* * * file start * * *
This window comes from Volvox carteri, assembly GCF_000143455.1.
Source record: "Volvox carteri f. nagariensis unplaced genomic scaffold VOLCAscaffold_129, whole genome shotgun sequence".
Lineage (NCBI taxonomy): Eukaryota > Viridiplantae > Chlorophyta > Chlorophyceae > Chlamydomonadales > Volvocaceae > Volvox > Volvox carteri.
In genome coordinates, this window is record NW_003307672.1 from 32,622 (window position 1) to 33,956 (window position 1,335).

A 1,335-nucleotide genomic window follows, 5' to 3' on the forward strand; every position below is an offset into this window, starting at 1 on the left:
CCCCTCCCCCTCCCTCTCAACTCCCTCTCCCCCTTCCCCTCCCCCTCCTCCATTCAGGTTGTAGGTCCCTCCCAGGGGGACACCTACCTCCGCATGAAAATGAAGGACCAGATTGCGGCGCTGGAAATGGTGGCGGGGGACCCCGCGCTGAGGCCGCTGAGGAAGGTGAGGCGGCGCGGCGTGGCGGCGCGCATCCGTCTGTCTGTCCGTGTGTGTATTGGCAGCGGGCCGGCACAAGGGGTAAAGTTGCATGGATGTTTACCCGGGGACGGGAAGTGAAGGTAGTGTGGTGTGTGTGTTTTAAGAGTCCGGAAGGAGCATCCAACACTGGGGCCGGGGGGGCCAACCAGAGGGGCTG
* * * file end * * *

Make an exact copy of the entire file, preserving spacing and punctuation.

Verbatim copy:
This window comes from Volvox carteri, assembly GCF_000143455.1.
Source record: "Volvox carteri f. nagariensis unplaced genomic scaffold VOLCAscaffold_129, whole genome shotgun sequence".
Lineage (NCBI taxonomy): Eukaryota > Viridiplantae > Chlorophyta > Chlorophyceae > Chlamydomonadales > Volvocaceae > Volvox > Volvox carteri.
In genome coordinates, this window is record NW_003307672.1 from 32,622 (window position 1) to 33,956 (window position 1,335).

A 1,335-nucleotide genomic window follows, 5' to 3' on the forward strand; every position below is an offset into this window, starting at 1 on the left:
CCCCTCCCCCTCCCTCTCAACTCCCTCTCCCCCTTCCCCTCCCCCTCCTCCATTCAGGTTGTAGGTCCCTCCCAGGGGGACACCTACCTCCGCATGAAAATGAAGGACCAGATTGCGGCGCTGGAAATGGTGGCGGGGGACCCCGCGCTGAGGCCGCTGAGGAAGGTGAGGCGGCGCGGCGTGGCGGCGCGCATCCGTCTGTCTGTCCGTGTGTGTATTGGCAGCGGGCCGGCACAAGGGGTAAAGTTGCATGGATGTTTACCCGGGGACGGGAAGTGAAGGTAGTGTGGTGTGTGTGTTTTAAGAGTCCGGAAGGAGCATCCAACACTGGGGCCGGGGGGGCCAACCAGAGGGGCTG